Beacon Lesson Plan Library

What a Difference a Year Makes: Billy's Letter

Thomasine Kennedy
Citrus County Schools


Students complete a post reading activity for the novel [Where The Red Fern Grows]. They write a RAFT letter from the point-of-view of the character Billy to his grandpa reflecting about the death of his dogs and his adjustment to life in town.


The student selects and uses a format for writing which addresses the audience, purpose, and occasion (including but not limited to narrative, persuasive, expository).


-Copies of the assessment rubric for each student
-Copies of the novel [Where The Red Fern Grows]
-Paper and pens for each student


1. Write the definition of RAFT on the board.
2. Provide students with a copy of the rubric you will use in assessing their letter.
3. Preview the Weblinks for information on CRISS and RAFTS.


Note: Students should have prior knowledge of how to write friendly letters. Students must also have read [Where The Red Fern Grows] before they can complete this activity.

Day One:

1. Give half the class 3 minutes to write down ways Billy might cope with the death of his dogs. Ask the other half of the class to write down the advantages and disadvantages Billy might experience when he moves from the country to the town.

2. Share and discuss these ideas as a group for about 10 minutes.

3. Explain to the students that they will be using the RAFT process to write a two-paragraph letter. Explain that RAFT stands for Role/Audience/Format/Topic. Students will serve in the Role of Billy Coleman. Their Audience will be Billy’s grandpa. The writing Format is a friendly letter. The letter’s Topic is that they are writing to Grandpa a year after the death of Billy’s dogs and his family’s move from the country to town. The first paragraph should reflect Billy’s feelings about the death of his dogs and how he has coped with that loss. The second paragraph should describe how Billy has adjusted to life in town.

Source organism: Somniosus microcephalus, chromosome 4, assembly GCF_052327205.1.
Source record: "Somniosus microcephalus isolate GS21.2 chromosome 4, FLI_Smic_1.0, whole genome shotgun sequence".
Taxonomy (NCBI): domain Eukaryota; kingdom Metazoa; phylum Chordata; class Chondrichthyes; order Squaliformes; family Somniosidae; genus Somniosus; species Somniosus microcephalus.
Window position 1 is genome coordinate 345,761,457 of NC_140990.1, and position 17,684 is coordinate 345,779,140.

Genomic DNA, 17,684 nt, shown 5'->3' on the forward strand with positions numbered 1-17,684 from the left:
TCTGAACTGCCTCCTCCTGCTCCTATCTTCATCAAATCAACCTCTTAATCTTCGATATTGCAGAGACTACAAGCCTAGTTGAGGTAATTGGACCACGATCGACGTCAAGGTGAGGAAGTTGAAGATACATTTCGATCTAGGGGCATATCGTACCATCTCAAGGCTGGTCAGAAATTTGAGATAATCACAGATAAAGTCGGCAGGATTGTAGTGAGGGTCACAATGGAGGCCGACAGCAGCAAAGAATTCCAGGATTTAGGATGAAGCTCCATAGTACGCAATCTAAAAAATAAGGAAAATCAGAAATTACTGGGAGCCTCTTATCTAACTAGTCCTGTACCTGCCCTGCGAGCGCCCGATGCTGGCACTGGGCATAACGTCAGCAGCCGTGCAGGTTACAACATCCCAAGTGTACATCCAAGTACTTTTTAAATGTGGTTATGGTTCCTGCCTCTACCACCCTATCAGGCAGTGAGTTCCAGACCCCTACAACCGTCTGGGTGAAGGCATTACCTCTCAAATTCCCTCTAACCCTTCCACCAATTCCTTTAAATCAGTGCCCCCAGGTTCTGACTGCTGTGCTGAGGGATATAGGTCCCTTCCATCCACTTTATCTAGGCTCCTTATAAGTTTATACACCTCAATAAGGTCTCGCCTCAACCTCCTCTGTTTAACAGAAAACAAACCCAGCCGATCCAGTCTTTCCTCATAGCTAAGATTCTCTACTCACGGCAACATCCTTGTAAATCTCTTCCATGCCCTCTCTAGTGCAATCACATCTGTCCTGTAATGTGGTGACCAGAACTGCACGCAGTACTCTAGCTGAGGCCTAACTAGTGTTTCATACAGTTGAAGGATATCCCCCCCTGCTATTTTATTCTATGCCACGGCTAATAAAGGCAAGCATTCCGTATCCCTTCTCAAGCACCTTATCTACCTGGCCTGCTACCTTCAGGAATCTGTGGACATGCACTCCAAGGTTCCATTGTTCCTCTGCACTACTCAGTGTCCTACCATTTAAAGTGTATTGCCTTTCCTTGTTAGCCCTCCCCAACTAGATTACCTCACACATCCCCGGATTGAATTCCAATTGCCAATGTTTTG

4. Provide students with a copy of the rubric used in assessing their letter.(see attached file)

5. Students write the rough drafts of their letters and finish therough drafts for homework.

Day Two:

1. Students switch rough drafts and peer edit each other’s papers. (Students circle spelling errors, box vague or poor word choices, and insert suggested punctuation changes.) Students will also use the rubric provided to assign a number to the letter. Finally, they will write one positive comment about the letter and one specific suggestion of improvement on the letter.

2. Ask students to review their peer’s comments and write a final draft of their letter. This final draft will be due by the end of class.


Use a rubric (see file attachment) to assess the student’s ability to do the following:
Write as if you are the character Billy Coleman and your audience is Grandpa; express to Grandpa how you (Billy) have adjusted to life without your dogs and after your move from the country to the town (purpose), and accurately address event(s) that occurred in your (Billy’s) life that were life changing (death of his dogs and move to town) (occasion).


The RAFT CRISS strategy can be applied to almost any reading assignment. To learn more about RAFT and CRISS (Creating Independence through Student-owned Strategies), see the Weblink above.

Web Links

An excellent site for learning about using the RAFT activity in your own classroom.
Creating Independence Through Student-owned Strategies

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